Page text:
Persuasive Essay: In Harm’s Way
The sinking of the USS Indianapolis was a horrible event, which killed hundreds of soldiers, and left hundreds floating adrift in the sea with swarms of sharks circling around them. Captain McVay, the captain of the Indianapolis, was charged with negligence. Truly, Captain McVay did his job with what he had, and should not be the scapegoat for the navy. Generals, Lieutenants, and Commodores are all partially responsible for the sinking due to negligence, miss communication, and important top-secret intelligence. Captain McVay did nothing wrong, and did a great job as Captain with the knowledge and information that he was aware of. Inconsistent communication and information that were out of McVay’s control are responsible for the sinking of the USS Indianapolis.
Captain McVay was an experienced captain and knew what needed to be done to run the ship and the procedures to travel safely during a period where Japanese subs were everywhere waiting to take down American ships. When the USS Indianapolis left San Francisco, McVay had a crew that was not experienced. Therefore, he requested to have his crew be trained and was promised that training would take place in Guam when they arrived. When they arrived to Guam the crew was not completely trained. If an emergency were to happen, the crew would not be trained properly, which would result in many deaths. McVay was not being negligent, he knew what needed to be done in advanced and the navy denied his request. With a crew that was not very experienced, McVay was about to sail from the Marianas Sea Frontier into the Philippine Sea Frontier, a passage that had a navy communication conflict between Admiral Nimitz and General MacArthur.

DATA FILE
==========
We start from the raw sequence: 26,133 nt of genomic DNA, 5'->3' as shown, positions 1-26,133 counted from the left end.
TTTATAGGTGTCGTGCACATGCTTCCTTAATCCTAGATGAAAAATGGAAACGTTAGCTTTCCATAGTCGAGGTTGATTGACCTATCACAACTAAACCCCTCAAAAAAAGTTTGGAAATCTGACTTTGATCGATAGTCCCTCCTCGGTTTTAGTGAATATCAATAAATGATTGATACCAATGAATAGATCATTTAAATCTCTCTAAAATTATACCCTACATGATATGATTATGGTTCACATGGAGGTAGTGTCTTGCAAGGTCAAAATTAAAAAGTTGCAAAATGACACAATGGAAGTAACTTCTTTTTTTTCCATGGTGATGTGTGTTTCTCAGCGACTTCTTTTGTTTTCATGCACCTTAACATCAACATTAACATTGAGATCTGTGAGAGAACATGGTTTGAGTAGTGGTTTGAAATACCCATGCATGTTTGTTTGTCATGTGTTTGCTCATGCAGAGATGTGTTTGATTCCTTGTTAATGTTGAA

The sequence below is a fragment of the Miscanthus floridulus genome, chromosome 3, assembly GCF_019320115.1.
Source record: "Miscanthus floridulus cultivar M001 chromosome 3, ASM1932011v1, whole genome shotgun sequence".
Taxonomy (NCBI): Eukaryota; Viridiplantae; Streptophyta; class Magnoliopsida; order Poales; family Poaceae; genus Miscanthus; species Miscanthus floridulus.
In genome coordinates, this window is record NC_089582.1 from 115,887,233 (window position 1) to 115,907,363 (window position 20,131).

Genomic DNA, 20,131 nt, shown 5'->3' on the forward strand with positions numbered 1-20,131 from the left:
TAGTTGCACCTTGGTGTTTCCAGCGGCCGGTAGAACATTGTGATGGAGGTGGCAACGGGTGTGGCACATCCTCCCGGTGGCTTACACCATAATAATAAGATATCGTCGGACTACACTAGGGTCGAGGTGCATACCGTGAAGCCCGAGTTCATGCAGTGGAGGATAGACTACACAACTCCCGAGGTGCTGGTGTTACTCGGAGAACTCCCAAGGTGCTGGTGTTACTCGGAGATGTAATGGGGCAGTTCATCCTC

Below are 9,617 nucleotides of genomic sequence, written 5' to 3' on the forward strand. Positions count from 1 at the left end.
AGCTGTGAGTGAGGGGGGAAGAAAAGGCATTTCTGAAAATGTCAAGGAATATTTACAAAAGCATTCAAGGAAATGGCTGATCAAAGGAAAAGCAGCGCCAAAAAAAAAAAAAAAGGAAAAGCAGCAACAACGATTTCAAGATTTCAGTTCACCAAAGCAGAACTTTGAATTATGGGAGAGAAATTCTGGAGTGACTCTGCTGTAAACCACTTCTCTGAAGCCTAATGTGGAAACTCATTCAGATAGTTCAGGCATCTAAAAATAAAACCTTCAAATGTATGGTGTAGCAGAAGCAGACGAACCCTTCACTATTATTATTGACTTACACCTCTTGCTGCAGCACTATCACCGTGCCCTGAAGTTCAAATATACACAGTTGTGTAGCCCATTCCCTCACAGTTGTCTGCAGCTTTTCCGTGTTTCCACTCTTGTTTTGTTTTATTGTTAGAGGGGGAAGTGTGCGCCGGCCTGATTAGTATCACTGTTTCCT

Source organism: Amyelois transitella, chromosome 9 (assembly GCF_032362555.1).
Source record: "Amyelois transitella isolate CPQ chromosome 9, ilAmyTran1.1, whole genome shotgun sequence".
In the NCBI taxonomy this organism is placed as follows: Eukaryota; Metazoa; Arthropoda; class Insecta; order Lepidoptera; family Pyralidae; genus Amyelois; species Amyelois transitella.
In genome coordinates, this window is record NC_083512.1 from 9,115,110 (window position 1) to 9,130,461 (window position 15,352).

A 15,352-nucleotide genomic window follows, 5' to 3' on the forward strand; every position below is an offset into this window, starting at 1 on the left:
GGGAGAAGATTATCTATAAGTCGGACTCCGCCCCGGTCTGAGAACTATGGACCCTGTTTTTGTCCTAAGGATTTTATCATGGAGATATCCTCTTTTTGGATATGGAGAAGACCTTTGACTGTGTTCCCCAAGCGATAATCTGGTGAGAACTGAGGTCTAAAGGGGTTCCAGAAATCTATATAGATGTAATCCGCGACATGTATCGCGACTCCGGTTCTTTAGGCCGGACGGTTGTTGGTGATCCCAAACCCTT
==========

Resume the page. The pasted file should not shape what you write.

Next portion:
The political conflict between Nimitz and MacArthur was somewhat resolved because Nimitiz ended up getting control. However, there was still tension between them that caused information about ships and important facts to sometimes become lost. During...
Please join StudyMode to read the full document